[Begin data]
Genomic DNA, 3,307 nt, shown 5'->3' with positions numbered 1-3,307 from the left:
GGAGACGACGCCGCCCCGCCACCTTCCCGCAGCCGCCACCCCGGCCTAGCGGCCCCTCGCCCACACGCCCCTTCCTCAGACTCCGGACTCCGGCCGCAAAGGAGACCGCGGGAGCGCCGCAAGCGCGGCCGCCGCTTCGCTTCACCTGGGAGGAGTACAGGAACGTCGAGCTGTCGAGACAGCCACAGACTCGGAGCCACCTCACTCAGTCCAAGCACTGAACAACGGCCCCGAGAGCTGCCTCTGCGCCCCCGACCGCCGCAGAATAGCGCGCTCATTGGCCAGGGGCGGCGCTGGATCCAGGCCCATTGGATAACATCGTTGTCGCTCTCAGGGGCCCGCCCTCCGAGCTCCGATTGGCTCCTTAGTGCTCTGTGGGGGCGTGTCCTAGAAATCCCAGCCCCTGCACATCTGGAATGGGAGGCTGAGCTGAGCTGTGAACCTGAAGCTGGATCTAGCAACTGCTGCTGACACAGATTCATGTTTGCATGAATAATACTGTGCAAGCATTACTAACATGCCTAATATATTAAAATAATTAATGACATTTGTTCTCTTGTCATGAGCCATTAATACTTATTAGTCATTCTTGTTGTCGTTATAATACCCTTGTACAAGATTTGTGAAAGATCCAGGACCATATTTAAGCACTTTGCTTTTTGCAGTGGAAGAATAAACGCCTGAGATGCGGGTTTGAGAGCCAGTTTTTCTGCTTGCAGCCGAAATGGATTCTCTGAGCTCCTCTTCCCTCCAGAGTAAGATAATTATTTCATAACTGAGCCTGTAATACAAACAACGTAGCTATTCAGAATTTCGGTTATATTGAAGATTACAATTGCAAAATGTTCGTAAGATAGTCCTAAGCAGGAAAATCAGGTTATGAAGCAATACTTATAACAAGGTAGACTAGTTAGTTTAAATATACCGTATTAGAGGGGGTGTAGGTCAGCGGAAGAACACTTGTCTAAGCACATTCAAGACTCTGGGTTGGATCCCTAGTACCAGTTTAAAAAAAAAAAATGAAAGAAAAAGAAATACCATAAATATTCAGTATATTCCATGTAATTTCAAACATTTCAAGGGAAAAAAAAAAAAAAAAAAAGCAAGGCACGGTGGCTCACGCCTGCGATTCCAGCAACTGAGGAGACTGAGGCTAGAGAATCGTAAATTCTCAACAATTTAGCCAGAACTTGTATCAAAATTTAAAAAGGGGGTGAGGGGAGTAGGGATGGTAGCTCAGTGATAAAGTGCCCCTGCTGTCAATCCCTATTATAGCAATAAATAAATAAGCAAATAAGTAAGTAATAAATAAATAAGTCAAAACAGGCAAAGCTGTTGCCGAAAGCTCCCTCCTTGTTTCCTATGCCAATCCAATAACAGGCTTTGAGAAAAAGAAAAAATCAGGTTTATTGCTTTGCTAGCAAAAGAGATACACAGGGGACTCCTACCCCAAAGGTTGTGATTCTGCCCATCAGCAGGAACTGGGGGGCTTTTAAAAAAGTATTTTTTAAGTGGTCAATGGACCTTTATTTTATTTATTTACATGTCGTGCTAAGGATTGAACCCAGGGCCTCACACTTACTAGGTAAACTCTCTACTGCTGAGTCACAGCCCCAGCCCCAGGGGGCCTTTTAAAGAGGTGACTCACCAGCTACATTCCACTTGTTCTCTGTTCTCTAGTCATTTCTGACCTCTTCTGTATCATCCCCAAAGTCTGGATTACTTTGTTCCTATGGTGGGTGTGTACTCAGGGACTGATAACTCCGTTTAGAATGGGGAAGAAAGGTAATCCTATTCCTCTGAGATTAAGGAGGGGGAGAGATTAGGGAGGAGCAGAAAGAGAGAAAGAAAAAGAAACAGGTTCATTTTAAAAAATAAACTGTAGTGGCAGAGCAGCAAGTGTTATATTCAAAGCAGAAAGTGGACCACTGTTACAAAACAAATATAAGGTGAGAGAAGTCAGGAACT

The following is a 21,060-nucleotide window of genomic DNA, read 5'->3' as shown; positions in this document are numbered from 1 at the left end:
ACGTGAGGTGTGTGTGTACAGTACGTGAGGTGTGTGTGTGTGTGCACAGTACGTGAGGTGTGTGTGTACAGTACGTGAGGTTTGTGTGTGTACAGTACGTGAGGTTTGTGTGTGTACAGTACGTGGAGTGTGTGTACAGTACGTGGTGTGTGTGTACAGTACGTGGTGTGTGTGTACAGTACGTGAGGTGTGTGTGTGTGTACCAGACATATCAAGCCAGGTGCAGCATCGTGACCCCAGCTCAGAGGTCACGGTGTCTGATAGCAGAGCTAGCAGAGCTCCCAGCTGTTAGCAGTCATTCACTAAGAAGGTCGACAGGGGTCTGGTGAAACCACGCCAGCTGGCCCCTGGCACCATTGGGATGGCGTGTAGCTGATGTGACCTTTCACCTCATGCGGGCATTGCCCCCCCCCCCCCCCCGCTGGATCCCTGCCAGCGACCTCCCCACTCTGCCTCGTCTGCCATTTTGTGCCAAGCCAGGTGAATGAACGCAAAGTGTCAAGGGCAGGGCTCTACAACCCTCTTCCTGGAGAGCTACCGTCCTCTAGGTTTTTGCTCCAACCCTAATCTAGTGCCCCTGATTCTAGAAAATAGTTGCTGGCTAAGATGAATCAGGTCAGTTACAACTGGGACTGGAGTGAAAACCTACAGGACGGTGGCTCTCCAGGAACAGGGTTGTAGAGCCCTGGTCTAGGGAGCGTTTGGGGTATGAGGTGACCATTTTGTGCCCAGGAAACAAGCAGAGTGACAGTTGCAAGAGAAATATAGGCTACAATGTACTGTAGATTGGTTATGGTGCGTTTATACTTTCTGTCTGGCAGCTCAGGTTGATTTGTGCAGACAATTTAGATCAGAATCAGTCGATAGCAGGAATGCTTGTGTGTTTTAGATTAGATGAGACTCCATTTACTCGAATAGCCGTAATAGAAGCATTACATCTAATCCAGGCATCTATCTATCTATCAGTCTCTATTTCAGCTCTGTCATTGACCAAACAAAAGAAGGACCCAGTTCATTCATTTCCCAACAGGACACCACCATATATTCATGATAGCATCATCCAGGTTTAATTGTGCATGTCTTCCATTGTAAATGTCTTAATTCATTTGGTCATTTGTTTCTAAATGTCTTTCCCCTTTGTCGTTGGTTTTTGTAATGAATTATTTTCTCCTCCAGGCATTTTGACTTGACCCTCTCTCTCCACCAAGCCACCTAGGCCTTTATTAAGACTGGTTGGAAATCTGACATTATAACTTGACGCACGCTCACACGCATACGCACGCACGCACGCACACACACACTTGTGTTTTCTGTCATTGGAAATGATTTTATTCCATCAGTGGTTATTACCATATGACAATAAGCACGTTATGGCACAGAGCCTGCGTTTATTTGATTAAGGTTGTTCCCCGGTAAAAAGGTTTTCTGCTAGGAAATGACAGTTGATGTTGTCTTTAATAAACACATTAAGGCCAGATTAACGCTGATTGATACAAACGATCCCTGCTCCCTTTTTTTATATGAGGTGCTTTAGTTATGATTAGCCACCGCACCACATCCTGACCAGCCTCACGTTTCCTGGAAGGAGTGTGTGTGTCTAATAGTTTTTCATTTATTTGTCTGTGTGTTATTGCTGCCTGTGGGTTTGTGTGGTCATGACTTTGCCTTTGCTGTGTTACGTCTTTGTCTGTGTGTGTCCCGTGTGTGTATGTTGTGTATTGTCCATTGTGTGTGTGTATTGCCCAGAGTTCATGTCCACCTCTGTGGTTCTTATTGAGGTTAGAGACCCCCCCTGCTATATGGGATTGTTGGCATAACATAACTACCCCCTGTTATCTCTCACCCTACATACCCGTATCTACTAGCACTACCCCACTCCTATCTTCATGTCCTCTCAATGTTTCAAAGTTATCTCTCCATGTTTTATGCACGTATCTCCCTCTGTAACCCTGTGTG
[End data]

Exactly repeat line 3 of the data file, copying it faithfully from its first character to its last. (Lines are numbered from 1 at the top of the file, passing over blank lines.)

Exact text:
The following is a 21,060-nucleotide window of genomic DNA, read 5'->3' as shown; positions in this document are numbered from 1 at the left end: